The Supreme Court has held that the National Green Tribunal has powers to execute its orders as decrees of civil court under Section 25 of the NGT Act. A bench comprising Chief Justice DY Chandrachud, Justice PS Narasimha, and Justice JB Pardiwala held that the NGT was entrusted with the power to ensure that its orders are complied wit
The appellant had approached the National Green Tribunal (NGT) seeking remedial action to prevent untreated sewage and effluent being discharged in the storm water drains in Ghaziabad. NGT noted that the issue had already been dealt with by it in an earlier order related to remedial action required to prevent pollution of the river Yamuna and the drains and tributaries connected in Delhi, Haryana and Uttar Pradesh. As per the said order, dated 19th March 2021, the NGT had passed directions for independent assessment of flow in all the drains reaching Yamuna to be undertaken within next two months. It had also sought an action plan for setting up STPs to bridge the gap with definite and monitorable timelines. Further, the NGT had directed the stoppage of all sewage from sewered areas of Sahibabad Banthala and Indira Puri as per the Action Plan prepared by the State Government by December 20, among other things.
Accordingly, the appellant moved an execution application seeking execution of the said order. However, NGT, in its order, observed that the request made in the application “goes beyond what has been said in the order of the Tribunal dated 19 March 2021” and even otherwise, if there was a breach of the order of the Tribunal, the appellant would have to seek the remedy under Section 26 of the National Green Tribunal Act 2010. The Tribunal did not find that there was any case for taking recourse to its power under Section 25 for executing the order.
The NGT has power under Section 25 to execute its orders as decrees of a civil court. Section 26 is comprised in Chapter IV which deals with the penalty for failure to comply with the orders of the Tribunal.
The appellant's counsel Advocate Akash Vashishtha submitted before the Supreme Court that the NGT failed to read its own order that raised serious issues of pollution arising from the absence of sewerage infrastructure in the area notwithstanding that residents had been paying sewerage charges for last 27 years. The grievance of the appellant is that the power to impose a penalty under Section 26 will not redress the substratum or the grievance which is the discharge of untreated sewage and effluent and the absence of a sewerage system.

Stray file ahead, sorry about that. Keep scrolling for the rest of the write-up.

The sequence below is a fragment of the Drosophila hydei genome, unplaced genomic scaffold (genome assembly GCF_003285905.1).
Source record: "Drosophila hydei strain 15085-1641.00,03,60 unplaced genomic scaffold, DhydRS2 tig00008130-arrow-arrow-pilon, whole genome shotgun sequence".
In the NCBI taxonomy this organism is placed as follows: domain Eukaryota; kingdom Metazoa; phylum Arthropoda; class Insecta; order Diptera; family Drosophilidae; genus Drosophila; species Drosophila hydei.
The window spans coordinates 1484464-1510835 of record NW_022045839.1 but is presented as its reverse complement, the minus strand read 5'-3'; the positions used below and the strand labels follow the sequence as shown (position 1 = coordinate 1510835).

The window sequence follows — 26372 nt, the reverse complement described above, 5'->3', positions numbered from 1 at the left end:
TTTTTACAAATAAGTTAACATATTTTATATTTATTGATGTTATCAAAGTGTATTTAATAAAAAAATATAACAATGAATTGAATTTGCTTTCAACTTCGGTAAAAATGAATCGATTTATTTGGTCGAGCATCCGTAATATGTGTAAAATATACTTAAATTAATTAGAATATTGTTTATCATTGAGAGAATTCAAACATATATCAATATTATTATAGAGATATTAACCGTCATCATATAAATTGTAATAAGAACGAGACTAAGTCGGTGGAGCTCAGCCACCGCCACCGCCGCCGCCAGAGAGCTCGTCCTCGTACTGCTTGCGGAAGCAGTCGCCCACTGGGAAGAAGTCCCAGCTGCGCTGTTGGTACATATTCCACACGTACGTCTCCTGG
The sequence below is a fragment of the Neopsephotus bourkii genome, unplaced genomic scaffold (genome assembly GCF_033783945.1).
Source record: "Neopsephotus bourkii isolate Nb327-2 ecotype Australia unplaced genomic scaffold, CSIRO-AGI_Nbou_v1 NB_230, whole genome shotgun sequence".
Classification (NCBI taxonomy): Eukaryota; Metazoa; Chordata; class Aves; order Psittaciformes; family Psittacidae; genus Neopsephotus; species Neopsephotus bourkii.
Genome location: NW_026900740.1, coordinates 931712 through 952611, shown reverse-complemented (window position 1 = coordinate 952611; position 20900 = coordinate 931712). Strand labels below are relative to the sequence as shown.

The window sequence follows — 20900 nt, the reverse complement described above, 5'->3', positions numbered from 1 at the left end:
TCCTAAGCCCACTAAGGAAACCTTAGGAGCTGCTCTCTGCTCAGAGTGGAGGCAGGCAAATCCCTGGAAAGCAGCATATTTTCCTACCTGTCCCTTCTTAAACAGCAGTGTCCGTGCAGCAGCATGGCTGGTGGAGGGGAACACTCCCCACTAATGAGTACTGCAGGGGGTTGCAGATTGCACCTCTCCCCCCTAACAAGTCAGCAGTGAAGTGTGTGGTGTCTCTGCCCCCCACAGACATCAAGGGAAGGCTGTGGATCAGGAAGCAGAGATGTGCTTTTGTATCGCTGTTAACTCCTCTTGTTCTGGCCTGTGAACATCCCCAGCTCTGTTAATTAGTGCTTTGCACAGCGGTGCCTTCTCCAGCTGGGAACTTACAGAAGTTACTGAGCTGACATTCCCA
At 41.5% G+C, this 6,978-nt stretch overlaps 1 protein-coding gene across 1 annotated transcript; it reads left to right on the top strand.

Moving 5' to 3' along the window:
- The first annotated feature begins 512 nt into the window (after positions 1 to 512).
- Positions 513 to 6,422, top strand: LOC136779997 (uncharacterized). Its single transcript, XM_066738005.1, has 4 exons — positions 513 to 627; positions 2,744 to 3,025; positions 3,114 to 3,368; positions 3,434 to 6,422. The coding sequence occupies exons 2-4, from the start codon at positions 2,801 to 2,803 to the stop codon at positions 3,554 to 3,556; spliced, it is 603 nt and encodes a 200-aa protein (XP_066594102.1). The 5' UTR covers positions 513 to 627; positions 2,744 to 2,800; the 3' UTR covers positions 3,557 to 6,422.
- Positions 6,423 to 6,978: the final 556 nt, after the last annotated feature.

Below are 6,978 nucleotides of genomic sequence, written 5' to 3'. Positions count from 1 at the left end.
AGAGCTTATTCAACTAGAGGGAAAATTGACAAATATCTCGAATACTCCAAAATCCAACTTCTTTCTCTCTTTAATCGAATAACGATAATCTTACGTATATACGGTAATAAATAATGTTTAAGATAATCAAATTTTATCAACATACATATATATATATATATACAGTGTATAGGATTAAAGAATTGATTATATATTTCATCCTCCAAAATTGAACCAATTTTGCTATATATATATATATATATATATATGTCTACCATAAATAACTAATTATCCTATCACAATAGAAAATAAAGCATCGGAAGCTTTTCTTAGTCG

The Supreme Court held–
"The observation of the Tribunal that there was no case for executing the earlier order under Section 25 is misconceived. The Tribunal is entrusted with the wholesome power to ensure that its orders are complied with. The absence of sewerage facilities is an important aspect which would merit the exercise of powers by the Tribunal under Section 25. The invocation of the power to levy a penalty under Section 26 will not necessarily sub-serve the purpose."
Accordingly, the Supreme Court allowed the appeal and set aside the order of the NGT. It further directed the NGT to take up the application under Section 25 and consider what orders would be necessary to effectuate the original order dated 19 March 2021 of which execution was sought.
Case Title: Sushil Raghav v. Union of India | Civil Appeal No 1629 of 2022
Citation : 2023 LiveLaw (SC) 140
For Appellant(s) Mr. Akash Vashishtha, Adv. Ms. Neelam Singh, AOR
For Respondent(s) Ms. Aishwarya Bhati, ASG Mr. Gurmeet Singh Makker, AOR Ms. Ruchi Kohli, Adv. Ms. Swarupma Chaturvedi, Adv. Mr. Manvendra Singh Rathore, Adv. Dr. Arun Kumar Yadav, Adv. Mrs. Niranjana Singh, AOR Mr. Avijit Roy, AOR Mr. Pradeep Misra, AOR Mr. Daleep Dhyani, Adv. Mr. Suraj Singh, Adv.
National Green Tribunal Act 2010 - Section 25 -The NGT has power under Section 25 to execute its orders as decrees of a civil court-The Tribunal is entrusted with the wholesome power to ensure that its orders are complied with - Para 5, 6